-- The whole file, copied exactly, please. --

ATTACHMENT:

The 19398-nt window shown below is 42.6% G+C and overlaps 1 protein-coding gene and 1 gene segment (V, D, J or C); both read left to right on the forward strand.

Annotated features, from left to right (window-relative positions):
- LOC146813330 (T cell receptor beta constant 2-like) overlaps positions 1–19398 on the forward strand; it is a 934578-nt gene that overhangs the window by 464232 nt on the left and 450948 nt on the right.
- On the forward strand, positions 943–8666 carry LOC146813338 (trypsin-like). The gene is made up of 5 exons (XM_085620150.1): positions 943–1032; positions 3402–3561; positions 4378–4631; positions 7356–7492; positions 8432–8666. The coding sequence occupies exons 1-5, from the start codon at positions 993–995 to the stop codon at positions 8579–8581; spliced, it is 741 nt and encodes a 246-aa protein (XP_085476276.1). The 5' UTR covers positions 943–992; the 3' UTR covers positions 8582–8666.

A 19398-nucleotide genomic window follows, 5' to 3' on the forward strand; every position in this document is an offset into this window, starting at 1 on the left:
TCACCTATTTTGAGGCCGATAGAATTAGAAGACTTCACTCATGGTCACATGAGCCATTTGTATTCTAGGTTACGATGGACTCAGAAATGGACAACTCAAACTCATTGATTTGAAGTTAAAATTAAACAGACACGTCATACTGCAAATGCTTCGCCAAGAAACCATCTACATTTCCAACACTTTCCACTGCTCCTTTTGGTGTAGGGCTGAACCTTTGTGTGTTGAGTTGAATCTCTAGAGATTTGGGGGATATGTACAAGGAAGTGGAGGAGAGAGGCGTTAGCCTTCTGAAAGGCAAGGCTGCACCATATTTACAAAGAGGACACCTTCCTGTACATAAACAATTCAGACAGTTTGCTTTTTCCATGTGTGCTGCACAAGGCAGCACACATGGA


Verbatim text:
The 19398-nt window shown below is 42.6% G+C and overlaps 1 protein-coding gene and 1 gene segment (V, D, J or C); both read left to right on the forward strand.

Annotated features, from left to right (window-relative positions):
- LOC146813330 (T cell receptor beta constant 2-like) overlaps positions 1–19398 on the forward strand; it is a 934578-nt gene that overhangs the window by 464232 nt on the left and 450948 nt on the right.
- On the forward strand, positions 943–8666 carry LOC146813338 (trypsin-like). The gene is made up of 5 exons (XM_085620150.1): positions 943–1032; positions 3402–3561; positions 4378–4631; positions 7356–7492; positions 8432–8666. The coding sequence occupies exons 1-5, from the start codon at positions 993–995 to the stop codon at positions 8579–8581; spliced, it is 741 nt and encodes a 246-aa protein (XP_085476276.1). The 5' UTR covers positions 943–992; the 3' UTR covers positions 8582–8666.

A 19398-nucleotide genomic window follows, 5' to 3' on the forward strand; every position in this document is an offset into this window, starting at 1 on the left:
TCACCTATTTTGAGGCCGATAGAATTAGAAGACTTCACTCATGGTCACATGAGCCATTTGTATTCTAGGTTACGATGGACTCAGAAATGGACAACTCAAACTCATTGATTTGAAGTTAAAATTAAACAGACACGTCATACTGCAAATGCTTCGCCAAGAAACCATCTACATTTCCAACACTTTCCACTGCTCCTTTTGGTGTAGGGCTGAACCTTTGTGTGTTGAGTTGAATCTCTAGAGATTTGGGGGATATGTACAAGGAAGTGGAGGAGAGAGGCGTTAGCCTTCTGAAAGGCAAGGCTGCACCATATTTACAAAGAGGACACCTTCCTGTACATAAACAATTCAGACAGTTTGCTTTTTCCATGTGTGCTGCACAAGGCAGCACACATGGA